Doug Casey and E.B. Tucker on the Climate Change Hoax, Part 1


by Doug Casey, Casey Research:

Not many people would go out on record and say this. After all, the idea of man-made climate change is practically universally accepted at this point, at least among the general public.

But Doug Casey says this notion is nothing more than hysteria. Strategic Investor editor E.B. Tucker shares this controversial opinion.

So I recently got them both on the phone to discuss this matter. Doug and E.B. had so much to say that we decided to run the interview as a special, two-part Conversations with Casey. Look for the second part of this discussion tomorrow.

And if you missed last night’s landmark event – when both Doug and E.B. went on record and revealed the No. 1 way to make a fortune in 2019 – we have a special offer for you at the end of today’s interview.

Justin: E.B., you called global climate change a “hoax” in your January issue of Strategic Investor. I thought that was a bold claim. After all, most people think that, one, climate change is happening and two, that humans are causing it.

Why do you think it’s a hoax?

E.B.: Let me start by saying that I’m skeptical of anything about matters where everyone is in agreement. I’ve been this way my whole life. This goes for things like, “You’ve got to go to college. You’ve got to have medical insurance. You’ve got to vote. You’ve got to buy a house.” Everyone says you should do these things, but those things don’t always work out so well for people.

And climate change has reached the point where there’s universal agreement. On a hot day, the average person will tell you it’s because of climate change. Then, he might say that it’ll be 175 degrees here in 75 years if we don’t do something about the climate.

Just the other day, I was having lunch in Delray Beach and I overheard the guy behind me telling the people at his table how there’s not going to be any snow in Aspen 50 years from now because of climate change. And everyone agreed saying, “I know. I heard the same thing. It’s just awful.”

I just started cracking up. I mean why would there be no snow in Aspen 50 years from now? What would cause that?

The average person has no clue. And yet, there’s now this hysteria around climate change. People are completely sure that humans are causing the planet to warm. The lady at the checkout counter will tell you that climate change is going to be the end of us.

Justin: Sure. But there’s a consensus among the scientific community that humans are causing global warming… The statistic I hear a lot is that 97% of climate scientists think global warming is real and largely caused by humans.

Doug: Yeah, this 97% figure keeps popping up. Regrettably, it’s impossible to properly debunk the number in a brief discussion such as we’re now having. I suggest readers simply google “97% of scientists climate claim debunked” and see what they get.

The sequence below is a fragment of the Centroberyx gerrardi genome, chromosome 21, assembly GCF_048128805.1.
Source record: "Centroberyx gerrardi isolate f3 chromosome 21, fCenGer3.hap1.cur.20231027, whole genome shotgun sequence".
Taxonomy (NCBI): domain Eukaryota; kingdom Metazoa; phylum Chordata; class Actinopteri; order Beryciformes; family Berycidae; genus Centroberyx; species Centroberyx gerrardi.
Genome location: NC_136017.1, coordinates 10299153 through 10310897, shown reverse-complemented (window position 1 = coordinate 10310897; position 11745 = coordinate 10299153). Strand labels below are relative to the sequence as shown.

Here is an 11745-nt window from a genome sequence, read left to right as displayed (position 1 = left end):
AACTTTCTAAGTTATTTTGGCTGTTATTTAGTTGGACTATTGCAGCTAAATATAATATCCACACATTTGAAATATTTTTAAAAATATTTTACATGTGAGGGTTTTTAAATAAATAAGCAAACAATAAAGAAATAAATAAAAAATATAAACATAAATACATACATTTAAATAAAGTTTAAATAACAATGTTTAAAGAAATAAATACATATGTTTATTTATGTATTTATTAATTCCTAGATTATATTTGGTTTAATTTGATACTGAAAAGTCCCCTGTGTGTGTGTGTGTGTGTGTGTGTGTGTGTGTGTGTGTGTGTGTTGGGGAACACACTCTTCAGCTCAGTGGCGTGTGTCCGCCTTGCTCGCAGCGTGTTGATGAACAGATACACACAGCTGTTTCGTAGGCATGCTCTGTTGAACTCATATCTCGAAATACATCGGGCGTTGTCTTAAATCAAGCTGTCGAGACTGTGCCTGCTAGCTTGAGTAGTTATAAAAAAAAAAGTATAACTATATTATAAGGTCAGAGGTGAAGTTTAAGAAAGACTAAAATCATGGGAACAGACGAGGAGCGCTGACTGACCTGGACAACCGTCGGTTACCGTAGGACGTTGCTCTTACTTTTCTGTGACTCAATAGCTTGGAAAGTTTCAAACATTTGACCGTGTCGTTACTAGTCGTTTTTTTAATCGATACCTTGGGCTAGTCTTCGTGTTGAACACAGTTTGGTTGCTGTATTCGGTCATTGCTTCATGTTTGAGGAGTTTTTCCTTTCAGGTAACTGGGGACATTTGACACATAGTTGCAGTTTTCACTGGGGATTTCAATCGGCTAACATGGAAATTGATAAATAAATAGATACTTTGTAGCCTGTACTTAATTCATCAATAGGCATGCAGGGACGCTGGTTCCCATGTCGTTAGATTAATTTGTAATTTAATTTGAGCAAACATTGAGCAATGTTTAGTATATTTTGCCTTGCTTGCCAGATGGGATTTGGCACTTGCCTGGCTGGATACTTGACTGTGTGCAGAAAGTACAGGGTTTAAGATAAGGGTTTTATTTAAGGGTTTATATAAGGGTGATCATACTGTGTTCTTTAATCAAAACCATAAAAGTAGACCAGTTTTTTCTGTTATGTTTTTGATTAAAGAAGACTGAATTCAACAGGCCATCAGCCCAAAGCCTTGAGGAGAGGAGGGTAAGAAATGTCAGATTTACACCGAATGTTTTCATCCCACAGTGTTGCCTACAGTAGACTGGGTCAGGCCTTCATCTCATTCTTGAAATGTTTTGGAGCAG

That 97% number was promulgated by an Australian blogger named John Cook in 2013. It’s as ridiculous, but has as much popularity, as Al Gore’s “hockey stick.” Out of hundreds of thousands of papers that have been done on climate, he chose 12,000 and manipulated and subjectively interpreted parts of their abstracts to support his a prioribeliefs. Many scientists whose names were used subsequently protested. A subsequent recalculation showed that less than 2% of the papers cited actually believe mankind is mainly responsible for any global warming.

But the usual suspects in politics, the media, and the entertainment business picked up on the terms “97%” and “scientists.” They repeated them as a mantra, and now the public assumes – based on almost nothing but repetition – that anthropogenic global warming [AGW] is a critical danger to life on Earth.

Truth in science isn’t determined by consensus. But, for what it’s worth, another survey was taken in 2009 among 31,000 hard scientists, including 9000 with PhDs, who explicitly stated they believed there was no evidence of significant AGW.

Justin: Okay. But data from NASA shows the last five years have been the hottest years on record.

What do you make of this, E.B.?

E.B.: Look, what if today is warmer than yesterday. Does that necessarily justify a trend? I wouldn’t say so. I need to see a lot more than that to be convinced.

The problem is that a lot of times you look at this stuff and they’ll say, “It’s the warmest weather on record back to 1910.” Wait a minute. What was happening then?

I believe that the planet goes through weather cycles. And these cycles have much more impact on the climate than humans. But people are uncomfortable with that because they like to think that humans are the most powerful organism in the universe. I’m not sure that that’s the case.

I think that the patterns of weather are much bigger than human influence.

Of course, the average person doesn’t think this way. That’s because they only hear from scientists what they want to hear. But as Doug mentioned a minute ago, there are a lot of scientists that disagree with the “consensus” view on climate change.

And all these strange things happened to them. They lose grants. Their research doesn’t get published. So you don’t see them in Time magazine, USA TodayNational Geographic, or on 20/20 or 60 Minutes, which is where most people get their news.

There are a lot of scientists who don’t buy the man-made climate change theory. But they’re branded as rogue. And you’ve got the whole thing with John Coleman who co-founded the Weather Channel. He was an outspoken critic of climate change hysteria. He said there was no significant man-made global warming and no reason to fear it in the future. The Weather Channel, the company he co-founded, sent its chief executive on CNN to distance the company from Coleman.

The point is, people who come out and say, “Look, I don’t think this is the case,” are not well thought of.

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